Gearbox - Syncro vs 'Dog' engagement
NOTE; A 'high' or 'low' ratio gear is in reference to it's performance, not it's numerical number. To illustrate - a 'high' FD ratio will give 'higher road speed', but will have a numerically low figure. A 'low' FD ratio will give lower road speed, but have a numerically high figure. A by-product of this will be reduced acceleration capability on the 'high' ratio, increased acceleration capability on the 'low' ratio. The main gearbox gears work in the exact same way.
Elsewhere we've considered what alternative standard production ratios are available - but that still leaves you with the power-consuming and limited-ratio alternatives helical tooth type gears. Not desirable in a competition orientated car. The solution to this comes in the form of several types of straight-cut gear sets (teeth are cut at 90 degrees across the gear as opposed to the angled helical type). There are quite a number of kits on the market to fit everything from early 3-syncro up to the latest A+ 4-syncro gearboxes The accompanying table gives all relevant details of ratios/fitments/applications available.
Something I would like to point out right now is that contrary to popular opinion, a decently manufactured straight-cut gear set DOES NOT make a lot of noise. Largely because they’re drowned in oil which helps damp out the noise. The row (tasteful whine?) created by straight-cut gears is generated mainly by the drop-gears and final-drive.
When selecting a gear ratio set, the most important influences will be the engine’s power band and usage. A Mini used as a weekend warrior but used everyday on the road may have an engine built to a compromise - giving a relatively broad, usable power-band (say 2,200rpm wide) whilst sacrificing top-end power. Consequently a super-close-ratio gear set and low FD isn’t needed. On the other hand, an out-and-out race engine built for maximum power above anything else will need a very close-ratio box and low FD to ‘keep it on the boil’ - its ‘peak’ power-band being much narrower (probably only 700 to1,100rpm).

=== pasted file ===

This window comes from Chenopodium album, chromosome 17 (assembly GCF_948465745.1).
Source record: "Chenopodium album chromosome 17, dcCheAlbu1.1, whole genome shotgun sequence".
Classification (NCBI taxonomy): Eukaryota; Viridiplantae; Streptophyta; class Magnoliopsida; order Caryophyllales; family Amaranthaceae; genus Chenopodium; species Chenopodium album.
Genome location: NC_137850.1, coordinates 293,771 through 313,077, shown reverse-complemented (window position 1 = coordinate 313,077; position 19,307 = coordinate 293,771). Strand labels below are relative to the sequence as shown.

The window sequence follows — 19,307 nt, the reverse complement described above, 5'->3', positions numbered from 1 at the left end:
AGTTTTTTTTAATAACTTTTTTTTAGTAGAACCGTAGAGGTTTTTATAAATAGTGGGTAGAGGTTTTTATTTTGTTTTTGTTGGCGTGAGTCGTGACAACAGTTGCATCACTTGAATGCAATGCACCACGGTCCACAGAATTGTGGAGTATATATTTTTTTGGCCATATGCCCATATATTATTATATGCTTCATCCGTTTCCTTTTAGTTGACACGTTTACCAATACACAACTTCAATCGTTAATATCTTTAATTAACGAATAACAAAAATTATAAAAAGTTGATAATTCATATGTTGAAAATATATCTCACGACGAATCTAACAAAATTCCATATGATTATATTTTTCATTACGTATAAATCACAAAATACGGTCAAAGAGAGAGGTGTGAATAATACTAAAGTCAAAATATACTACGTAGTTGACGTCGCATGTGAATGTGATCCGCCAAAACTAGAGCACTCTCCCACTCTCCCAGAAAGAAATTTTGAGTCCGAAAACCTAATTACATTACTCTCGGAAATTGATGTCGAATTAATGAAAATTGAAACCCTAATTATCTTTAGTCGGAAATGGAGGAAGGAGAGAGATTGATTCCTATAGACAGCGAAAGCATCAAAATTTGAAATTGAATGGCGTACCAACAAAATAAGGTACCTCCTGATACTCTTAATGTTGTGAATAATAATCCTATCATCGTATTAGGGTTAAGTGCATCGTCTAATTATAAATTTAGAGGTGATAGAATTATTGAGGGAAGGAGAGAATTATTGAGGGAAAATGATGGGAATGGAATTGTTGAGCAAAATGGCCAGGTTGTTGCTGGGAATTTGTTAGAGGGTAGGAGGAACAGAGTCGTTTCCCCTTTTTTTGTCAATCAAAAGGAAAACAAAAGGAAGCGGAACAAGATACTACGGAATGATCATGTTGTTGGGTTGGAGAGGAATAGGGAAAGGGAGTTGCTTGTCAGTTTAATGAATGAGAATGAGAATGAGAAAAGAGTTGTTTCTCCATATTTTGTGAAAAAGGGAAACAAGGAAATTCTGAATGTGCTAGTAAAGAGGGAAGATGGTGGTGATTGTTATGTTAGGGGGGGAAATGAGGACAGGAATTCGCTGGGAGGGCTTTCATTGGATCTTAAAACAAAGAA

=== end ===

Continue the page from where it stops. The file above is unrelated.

Apart from ratio selection, serious competitors consider the all-hallowed ‘dog-box’ a must. Seemingly the balk-ringed syncro selection is considered troublesome and unreliable. Well, the news is dog-type engagement isn’t the be-all and end-all that it’s claimed to be. It’s not even an accurate description, as all gears work by ‘dog’ engagement - it’s really ‘non-syncro’. Many folk go along with dog gearboxes because they’re lead to believe it’s what they must have. But not many folk understand the whys and wherefores. So here's the run down…
In the beginning…
We’re all up to speed (sorry!) on the history of crash gearboxes (outlined in the other 'Gearbox-' articles), their demise caused by development and application of the balk-ring/syncro mechanism, and the absolute transformation in gear-change quality this brought about. The dog-box design appears a backward step, so why use it?
Formula One cars used to use helical gears with syncro-mesh. Fact. No - really. Everything was fine until a certain Mr Hewland stuck his oar in. He could see a way to make a gear kit that was easier to use AND alter ‘in the field’. You see Mr Hewland was a keen motorcyclist/racer. Motorcycles had been using non-syncro engagement gearboxes since time began (for them anyway). Applying the same system, but beefed up for cars, would provide teams with a rapid system for altering gear ratios in the pits without the hassle of syncro-hub balls and springs careening around the garage like buck shot! Wear was increased as technology of that time wasn’t as advanced, but just having the aforementioned benefits coupled with ever increasing budgets made them a must - faster lap times being the ONLY objective.